Invitation Wording Ideas for Special Events

How to format a printed invite.

Writing formal invitations for special events and meetings is easier than most people would think. Too often people are searching for a sample invitation letter when they really mean to find the format that provides invitation wording ideas. In my experience, the fun part is to figure out how creative you can be in selecting stationery for your invitation.

But the formal invitation is an important element of the total package of invitation letters and materials used for events.

Invitations are presented in many different formats, including telephone calls, email, letters, hand-written stationery and formal invitations. Let’s focus on the printed formal invitation.

In her book Guide to Executive Manners, Letitia Baldrige warns about the importance of catching errors in spelling, grammar and punctuation. She also advises that a graphic designer oversee the production to help maximize the impact of the invitation.

Sample Formal Invitation

Regardless of the function, the best approach for event planners is to establish a standard format for themselves, and update specifics depending on the actual event.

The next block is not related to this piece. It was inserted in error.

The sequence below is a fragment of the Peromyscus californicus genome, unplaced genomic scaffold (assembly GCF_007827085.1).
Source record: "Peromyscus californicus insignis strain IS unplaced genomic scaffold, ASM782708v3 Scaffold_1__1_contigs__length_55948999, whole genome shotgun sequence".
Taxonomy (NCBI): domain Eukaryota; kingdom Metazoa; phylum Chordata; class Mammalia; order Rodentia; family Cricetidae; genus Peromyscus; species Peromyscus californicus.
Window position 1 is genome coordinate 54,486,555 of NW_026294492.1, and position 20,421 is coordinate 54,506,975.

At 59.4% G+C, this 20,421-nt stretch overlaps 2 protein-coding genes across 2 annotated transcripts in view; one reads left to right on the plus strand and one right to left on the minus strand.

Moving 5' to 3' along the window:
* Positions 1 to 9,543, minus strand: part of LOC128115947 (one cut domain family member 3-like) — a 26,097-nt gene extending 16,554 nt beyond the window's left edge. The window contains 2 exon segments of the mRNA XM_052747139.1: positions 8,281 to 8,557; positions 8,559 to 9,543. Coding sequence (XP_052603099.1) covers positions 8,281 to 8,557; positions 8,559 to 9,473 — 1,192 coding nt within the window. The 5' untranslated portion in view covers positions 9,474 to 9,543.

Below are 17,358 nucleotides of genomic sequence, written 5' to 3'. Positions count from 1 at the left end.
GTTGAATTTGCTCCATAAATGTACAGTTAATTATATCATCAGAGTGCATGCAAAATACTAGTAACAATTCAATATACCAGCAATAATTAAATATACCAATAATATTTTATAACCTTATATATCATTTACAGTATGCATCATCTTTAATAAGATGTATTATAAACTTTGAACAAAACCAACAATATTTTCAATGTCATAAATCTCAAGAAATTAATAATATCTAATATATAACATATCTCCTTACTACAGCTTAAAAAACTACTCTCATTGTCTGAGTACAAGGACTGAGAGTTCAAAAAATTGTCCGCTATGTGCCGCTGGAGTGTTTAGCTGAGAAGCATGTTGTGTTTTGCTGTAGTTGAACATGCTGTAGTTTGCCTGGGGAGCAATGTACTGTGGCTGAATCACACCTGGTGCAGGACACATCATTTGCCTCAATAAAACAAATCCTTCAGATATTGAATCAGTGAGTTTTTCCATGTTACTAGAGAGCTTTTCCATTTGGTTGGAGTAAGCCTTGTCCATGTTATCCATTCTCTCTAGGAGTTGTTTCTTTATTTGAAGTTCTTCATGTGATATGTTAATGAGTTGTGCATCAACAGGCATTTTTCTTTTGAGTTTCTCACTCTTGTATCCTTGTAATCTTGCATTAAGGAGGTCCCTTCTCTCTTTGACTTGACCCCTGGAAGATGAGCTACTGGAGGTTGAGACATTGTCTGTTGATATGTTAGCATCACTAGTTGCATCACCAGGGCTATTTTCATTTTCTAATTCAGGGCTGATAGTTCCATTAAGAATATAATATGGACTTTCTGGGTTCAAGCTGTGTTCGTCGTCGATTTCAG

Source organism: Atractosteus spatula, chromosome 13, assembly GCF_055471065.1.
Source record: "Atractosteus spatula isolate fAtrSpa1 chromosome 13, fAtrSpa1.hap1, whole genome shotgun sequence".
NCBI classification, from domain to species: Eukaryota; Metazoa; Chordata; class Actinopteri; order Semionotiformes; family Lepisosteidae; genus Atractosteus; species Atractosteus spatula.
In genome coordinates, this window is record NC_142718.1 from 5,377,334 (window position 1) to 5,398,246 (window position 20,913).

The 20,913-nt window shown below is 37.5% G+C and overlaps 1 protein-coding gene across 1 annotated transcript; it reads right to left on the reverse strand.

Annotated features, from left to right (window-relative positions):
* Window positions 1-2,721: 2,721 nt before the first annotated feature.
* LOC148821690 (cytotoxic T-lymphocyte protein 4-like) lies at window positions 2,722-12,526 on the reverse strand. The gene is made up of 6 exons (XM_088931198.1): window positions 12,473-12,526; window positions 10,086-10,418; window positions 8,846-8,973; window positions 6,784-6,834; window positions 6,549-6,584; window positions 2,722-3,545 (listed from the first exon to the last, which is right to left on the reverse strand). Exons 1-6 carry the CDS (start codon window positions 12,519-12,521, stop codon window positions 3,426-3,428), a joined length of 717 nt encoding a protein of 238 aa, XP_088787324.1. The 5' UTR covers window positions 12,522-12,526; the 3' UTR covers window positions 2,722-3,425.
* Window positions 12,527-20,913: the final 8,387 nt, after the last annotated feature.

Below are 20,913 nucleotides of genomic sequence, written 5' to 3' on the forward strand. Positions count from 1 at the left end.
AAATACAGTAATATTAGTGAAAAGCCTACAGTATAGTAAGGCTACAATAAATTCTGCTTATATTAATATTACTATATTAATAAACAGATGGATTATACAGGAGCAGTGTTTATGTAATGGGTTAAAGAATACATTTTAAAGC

A formal invitation should be simple and formatted on a card or stationery stock that is the size of a greeting card or smaller. Most invitations use a font that matches the organization’s standard fonts or a script that the designer likes. The key is to make sure you’re following the hosts brand standards while creating a sense of formality.

The invitation should contain the following information:
[Insert logo]

[Insert host name, title]
requests the pleasure of your company
at the
[Insert formal name of the event]
[Insert location]

[Insert event tagline if appropriate]

[Insert day, date(s), year]

R.S.V.P.
[Insert name]
[Insert phone number]
[Insert email if appropriate]

Details to follow

Note, it’s important for the designer to format the individual lines so that it fits the available space of the final invitation.

Rob is editor of Business Travel Destinations. He was voted among the top 10 business travel bloggers by USA TODAY 10Best. Rob reviews international destinations for meetings and events — where business travelers go, the hotels where they stay and their lifestyle preferences on the road. He spent more than a decade planning hundreds of corporate events throughout the U.S. for a Fortune 50 company, including meetings, conferences, seminars, executive retreats and other special events. Rob was previously the event planning guide for About.com (owned by The New York Times Company) from 2007 – 2011. His articles have appeared in business travel publications and travel sites internationally.